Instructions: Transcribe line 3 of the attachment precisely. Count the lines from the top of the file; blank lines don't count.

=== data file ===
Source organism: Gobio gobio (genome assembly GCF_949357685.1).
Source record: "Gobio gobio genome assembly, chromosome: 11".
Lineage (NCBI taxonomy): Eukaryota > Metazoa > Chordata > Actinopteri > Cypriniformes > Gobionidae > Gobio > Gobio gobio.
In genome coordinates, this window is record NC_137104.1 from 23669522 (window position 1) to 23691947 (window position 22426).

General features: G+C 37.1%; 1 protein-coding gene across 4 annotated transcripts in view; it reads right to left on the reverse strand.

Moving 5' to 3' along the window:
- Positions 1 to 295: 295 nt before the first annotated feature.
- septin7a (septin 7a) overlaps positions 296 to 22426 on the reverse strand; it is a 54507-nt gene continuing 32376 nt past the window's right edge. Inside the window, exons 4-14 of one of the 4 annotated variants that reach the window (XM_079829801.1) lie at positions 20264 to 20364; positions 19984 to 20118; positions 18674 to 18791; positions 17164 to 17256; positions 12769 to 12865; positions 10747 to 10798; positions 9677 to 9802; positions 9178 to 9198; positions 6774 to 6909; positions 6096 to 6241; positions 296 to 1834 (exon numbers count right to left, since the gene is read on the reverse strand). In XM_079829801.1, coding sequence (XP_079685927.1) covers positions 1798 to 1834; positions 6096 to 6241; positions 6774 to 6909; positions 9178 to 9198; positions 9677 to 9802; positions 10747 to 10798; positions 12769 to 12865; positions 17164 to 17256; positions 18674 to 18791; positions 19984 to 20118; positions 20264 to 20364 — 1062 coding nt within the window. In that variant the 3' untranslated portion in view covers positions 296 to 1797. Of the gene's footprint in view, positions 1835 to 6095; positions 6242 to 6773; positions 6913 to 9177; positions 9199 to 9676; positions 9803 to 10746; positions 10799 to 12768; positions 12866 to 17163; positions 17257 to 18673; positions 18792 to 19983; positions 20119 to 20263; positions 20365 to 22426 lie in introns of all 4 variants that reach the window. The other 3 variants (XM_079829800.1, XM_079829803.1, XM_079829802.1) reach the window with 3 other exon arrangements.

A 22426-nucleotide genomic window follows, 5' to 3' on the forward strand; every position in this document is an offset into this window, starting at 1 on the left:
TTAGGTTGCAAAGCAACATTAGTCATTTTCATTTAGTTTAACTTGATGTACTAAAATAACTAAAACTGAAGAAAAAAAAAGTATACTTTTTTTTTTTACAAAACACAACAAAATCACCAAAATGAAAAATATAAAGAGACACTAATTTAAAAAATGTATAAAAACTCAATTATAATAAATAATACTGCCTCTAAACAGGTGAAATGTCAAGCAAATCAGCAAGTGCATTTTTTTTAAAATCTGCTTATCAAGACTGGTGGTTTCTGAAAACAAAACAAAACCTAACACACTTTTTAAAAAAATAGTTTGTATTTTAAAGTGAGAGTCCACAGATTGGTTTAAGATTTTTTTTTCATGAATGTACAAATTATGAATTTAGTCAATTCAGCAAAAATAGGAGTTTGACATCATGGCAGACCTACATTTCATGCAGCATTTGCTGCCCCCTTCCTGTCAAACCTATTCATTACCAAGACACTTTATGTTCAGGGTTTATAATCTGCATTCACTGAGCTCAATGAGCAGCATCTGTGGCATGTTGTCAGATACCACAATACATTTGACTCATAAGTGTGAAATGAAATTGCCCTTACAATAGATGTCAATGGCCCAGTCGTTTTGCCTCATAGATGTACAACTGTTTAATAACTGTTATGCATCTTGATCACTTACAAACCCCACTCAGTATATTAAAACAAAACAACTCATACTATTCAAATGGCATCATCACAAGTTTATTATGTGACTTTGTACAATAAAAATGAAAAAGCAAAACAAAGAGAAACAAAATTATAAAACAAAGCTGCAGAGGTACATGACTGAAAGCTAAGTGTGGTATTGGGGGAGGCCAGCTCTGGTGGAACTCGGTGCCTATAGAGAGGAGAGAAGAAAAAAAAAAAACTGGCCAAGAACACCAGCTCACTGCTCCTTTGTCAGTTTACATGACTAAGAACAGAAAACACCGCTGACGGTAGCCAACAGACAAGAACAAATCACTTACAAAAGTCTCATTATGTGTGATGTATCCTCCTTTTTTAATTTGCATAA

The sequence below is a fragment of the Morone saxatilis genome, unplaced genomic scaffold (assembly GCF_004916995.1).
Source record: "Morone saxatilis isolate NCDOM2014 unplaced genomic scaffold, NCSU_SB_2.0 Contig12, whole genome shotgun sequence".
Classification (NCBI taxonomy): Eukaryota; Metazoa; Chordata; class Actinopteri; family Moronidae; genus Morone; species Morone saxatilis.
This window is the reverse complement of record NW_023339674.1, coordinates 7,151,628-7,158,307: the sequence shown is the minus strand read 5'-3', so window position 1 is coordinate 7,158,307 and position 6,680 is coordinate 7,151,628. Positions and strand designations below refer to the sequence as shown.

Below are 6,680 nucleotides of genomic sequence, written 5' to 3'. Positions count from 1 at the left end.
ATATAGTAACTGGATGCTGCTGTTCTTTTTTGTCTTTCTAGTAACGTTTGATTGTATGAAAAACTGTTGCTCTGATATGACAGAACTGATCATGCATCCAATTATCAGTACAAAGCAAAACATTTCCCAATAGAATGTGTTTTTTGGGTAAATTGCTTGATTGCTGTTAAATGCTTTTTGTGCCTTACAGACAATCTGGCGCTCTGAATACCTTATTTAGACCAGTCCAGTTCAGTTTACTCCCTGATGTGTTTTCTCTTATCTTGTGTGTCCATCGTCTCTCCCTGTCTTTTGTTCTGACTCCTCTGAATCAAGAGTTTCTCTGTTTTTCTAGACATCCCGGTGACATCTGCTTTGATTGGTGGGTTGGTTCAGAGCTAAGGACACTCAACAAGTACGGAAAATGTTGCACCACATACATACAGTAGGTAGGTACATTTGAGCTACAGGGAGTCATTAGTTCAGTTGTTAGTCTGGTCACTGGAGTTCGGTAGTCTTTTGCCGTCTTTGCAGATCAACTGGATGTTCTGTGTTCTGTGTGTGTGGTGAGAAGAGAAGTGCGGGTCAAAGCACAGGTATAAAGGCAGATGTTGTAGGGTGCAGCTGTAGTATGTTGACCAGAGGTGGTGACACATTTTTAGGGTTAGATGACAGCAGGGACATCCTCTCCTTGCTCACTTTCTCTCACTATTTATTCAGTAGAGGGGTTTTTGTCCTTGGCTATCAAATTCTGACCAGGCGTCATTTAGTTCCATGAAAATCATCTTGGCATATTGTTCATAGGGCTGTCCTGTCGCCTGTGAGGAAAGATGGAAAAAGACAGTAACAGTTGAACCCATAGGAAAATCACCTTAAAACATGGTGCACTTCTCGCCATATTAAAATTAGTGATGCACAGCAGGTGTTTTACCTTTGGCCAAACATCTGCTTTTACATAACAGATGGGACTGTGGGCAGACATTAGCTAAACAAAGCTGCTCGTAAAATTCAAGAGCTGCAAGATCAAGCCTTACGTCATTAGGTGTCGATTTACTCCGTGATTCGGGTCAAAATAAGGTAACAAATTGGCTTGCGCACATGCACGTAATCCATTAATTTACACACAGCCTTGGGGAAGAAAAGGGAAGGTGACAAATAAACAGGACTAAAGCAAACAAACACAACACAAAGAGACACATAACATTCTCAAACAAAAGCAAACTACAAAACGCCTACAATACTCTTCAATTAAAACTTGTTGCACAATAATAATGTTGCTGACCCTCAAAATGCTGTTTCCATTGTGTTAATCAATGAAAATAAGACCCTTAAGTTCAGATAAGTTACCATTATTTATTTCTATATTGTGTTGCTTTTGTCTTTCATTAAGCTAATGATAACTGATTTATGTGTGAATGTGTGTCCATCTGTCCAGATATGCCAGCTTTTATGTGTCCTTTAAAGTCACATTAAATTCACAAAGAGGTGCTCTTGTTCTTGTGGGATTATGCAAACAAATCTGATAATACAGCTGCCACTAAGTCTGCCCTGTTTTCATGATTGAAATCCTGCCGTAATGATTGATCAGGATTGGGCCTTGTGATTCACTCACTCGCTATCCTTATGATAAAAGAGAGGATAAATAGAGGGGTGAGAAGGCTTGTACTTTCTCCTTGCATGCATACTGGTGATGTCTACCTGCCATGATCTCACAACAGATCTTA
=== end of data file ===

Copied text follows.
Lineage (NCBI taxonomy): Eukaryota > Metazoa > Chordata > Actinopteri > Cypriniformes > Gobionidae > Gobio > Gobio gobio.